It's not uncommon for hikers to experience some level of knee discomfort. Here's how you can reduce knee pain and identify the source of your problem.
Your knees endure significant stress whether you’re hiking or performing daily activities. According to Harvard Medical School, you increase the force on your knees by two to three times by simply walking up stairs. What's more, you can add four to five times your body weight by squatting to pick up an item or tie your shoes. Add a fully loaded backpack and elevated mountain terrain, and your knees are likely to be pretty sore after a full day of hiking.
Fortunately, you can reduce your risk of pain and injury by following these tips:
An awkward gait can put extra stress on your knees. If your shoes or boots hurt your feet, it is likely to affect your gait, especially if you are traversing rocky or uneven terrain. Ideally, your boots should fit firmly but comfortably, offering plenty of cushion to help absorb impact and relieve pressure on the joints. If you notice that your boots slip on the heel or cause back pain, you certainly want to replace them before you hit the trail.
It's tempting to overload your backpack with all sorts of non-necessities. Unfortunately, the heavier your pack, the more stress your knees will have to endure. Do your best to lighten your load by removing things you can live without. Instead of canned goods, opt for lightweight dehydrated meals. You should also carefully pack your gear in a way that will distribute the total weight more evenly.
If you have knee problems, consider wearing a comfortable brace that can help stabilize your leg. If you've recently had an injury or surgery, limit the distance and difficulty of your first few hikes, so you don't re-injure your knee. Research suggests you may also be able to substantially reduce the impact on your knees by using hiking poles.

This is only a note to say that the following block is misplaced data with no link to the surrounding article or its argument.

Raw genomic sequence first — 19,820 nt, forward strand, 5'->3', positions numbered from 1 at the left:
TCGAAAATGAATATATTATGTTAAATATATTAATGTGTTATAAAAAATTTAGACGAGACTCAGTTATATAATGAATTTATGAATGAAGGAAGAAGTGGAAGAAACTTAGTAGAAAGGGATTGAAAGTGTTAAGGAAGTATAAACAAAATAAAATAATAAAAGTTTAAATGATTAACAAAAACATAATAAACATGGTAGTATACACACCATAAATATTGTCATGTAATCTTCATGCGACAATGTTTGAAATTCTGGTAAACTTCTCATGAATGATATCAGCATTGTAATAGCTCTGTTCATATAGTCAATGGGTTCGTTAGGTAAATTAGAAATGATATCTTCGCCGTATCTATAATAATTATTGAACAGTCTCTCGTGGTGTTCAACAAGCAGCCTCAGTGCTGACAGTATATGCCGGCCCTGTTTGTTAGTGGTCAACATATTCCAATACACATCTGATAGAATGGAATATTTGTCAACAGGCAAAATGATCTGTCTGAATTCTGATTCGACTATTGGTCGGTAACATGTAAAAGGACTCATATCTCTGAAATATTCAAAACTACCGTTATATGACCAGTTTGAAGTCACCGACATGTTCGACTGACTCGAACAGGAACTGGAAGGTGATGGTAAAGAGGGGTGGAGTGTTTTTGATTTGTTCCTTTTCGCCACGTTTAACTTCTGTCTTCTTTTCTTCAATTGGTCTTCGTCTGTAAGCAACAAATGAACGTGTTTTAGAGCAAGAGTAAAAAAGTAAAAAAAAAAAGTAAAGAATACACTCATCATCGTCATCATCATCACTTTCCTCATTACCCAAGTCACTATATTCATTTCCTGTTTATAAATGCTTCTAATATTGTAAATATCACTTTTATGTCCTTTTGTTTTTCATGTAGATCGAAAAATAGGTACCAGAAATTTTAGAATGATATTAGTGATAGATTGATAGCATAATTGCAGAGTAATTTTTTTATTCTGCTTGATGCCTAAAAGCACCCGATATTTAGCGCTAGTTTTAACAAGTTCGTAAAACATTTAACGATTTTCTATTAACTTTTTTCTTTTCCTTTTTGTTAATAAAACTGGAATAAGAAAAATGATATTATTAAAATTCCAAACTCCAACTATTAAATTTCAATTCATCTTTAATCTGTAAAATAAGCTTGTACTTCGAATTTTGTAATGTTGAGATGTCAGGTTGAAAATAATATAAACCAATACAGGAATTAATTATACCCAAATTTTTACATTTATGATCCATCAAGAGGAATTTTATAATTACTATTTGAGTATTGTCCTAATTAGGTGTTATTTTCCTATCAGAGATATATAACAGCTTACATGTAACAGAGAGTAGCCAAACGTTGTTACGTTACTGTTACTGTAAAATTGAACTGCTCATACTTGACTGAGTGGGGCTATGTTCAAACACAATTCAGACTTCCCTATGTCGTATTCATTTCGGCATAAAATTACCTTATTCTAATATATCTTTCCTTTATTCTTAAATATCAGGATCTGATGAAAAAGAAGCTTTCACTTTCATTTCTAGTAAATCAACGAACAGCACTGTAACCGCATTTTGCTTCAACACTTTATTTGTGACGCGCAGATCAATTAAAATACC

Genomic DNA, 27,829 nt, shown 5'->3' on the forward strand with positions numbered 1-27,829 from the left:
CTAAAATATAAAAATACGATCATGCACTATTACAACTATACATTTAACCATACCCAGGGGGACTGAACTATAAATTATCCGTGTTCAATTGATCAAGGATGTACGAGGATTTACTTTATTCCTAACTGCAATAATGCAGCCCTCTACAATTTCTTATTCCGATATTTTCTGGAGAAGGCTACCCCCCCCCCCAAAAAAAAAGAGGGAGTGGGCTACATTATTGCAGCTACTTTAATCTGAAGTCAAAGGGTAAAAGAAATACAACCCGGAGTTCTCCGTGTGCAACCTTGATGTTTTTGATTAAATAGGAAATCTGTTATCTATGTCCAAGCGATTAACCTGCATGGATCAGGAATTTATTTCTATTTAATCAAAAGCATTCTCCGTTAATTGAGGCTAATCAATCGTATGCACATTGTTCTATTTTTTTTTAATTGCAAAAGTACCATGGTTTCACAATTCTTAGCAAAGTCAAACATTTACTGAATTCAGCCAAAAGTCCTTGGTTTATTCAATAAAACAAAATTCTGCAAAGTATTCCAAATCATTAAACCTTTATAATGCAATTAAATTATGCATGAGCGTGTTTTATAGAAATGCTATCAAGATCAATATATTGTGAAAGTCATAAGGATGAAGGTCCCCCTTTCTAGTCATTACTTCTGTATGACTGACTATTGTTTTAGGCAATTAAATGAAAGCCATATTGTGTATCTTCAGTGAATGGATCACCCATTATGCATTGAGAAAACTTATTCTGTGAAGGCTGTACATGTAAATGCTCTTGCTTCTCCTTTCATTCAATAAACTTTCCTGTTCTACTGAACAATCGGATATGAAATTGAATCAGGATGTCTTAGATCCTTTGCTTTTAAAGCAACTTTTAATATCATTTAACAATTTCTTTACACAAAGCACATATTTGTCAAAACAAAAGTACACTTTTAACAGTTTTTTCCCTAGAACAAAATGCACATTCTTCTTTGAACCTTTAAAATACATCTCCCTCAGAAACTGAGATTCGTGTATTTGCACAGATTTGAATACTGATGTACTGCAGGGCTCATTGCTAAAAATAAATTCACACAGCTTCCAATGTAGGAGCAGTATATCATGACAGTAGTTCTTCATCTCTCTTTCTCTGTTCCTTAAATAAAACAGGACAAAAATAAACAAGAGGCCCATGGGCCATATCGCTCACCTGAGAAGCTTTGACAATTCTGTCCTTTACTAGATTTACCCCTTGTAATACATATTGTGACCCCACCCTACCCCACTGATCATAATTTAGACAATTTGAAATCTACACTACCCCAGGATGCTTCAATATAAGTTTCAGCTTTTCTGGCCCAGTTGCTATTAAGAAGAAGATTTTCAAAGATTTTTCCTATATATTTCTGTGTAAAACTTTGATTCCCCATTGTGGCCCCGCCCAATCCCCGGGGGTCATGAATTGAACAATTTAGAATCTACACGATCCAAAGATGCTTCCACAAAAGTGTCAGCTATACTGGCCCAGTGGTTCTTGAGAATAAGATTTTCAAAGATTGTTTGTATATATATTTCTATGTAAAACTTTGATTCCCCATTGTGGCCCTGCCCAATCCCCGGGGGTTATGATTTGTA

Whatever the cause of your knee pain, symptoms tend to worsen when if you are overweight. Even losing five to ten pounds can make a huge difference for your joints. Before attempting especially challenging or long hikes, consider taking some time to get in better shape, so you can enjoy your adventure without experiencing excessive fatigue and pain.
Knee pain can also be the result of inflammation, which natural occurs as part of the body's healing process. According to Harvard Medical School, researchers have uncovered compelling evidence that we can reduce inflammation naturally by eating certain foods, including green leafy vegetables, olive oil, tomatoes, nuts, strawberries, fatty fish, blueberries, oranges and cherries. You may also be able to reduce your knee discomfort by taking a daily omega-3 fish oil supplement.
Knee pain can result from an assortment of things, including muscle strains, tendonitis, sprains, cartilage tears, bursitis and arthritis. If you have a persistent ache beneath the kneecap, the cartilage might be worn down. On the other hand, sharp, shooting pains below or above the knee typically indicate tendinitis. Pain involving the entire knee or the back of the knee can indicate something more serious. A qualified orthopedist can help you determine the source of your knee pain. If surgery isn't required, you can alleviate discomfort using the RICE method (rest, ice, compression, and elevation). Over-the-counter NSAIDs can also help decrease pain and swelling after especially grueling hikes.
Backpacker's Pantry provides gourmet backpacking food for outdoor enthusiasts of every level and background. Browse our lightweight, nutritious food for the trail.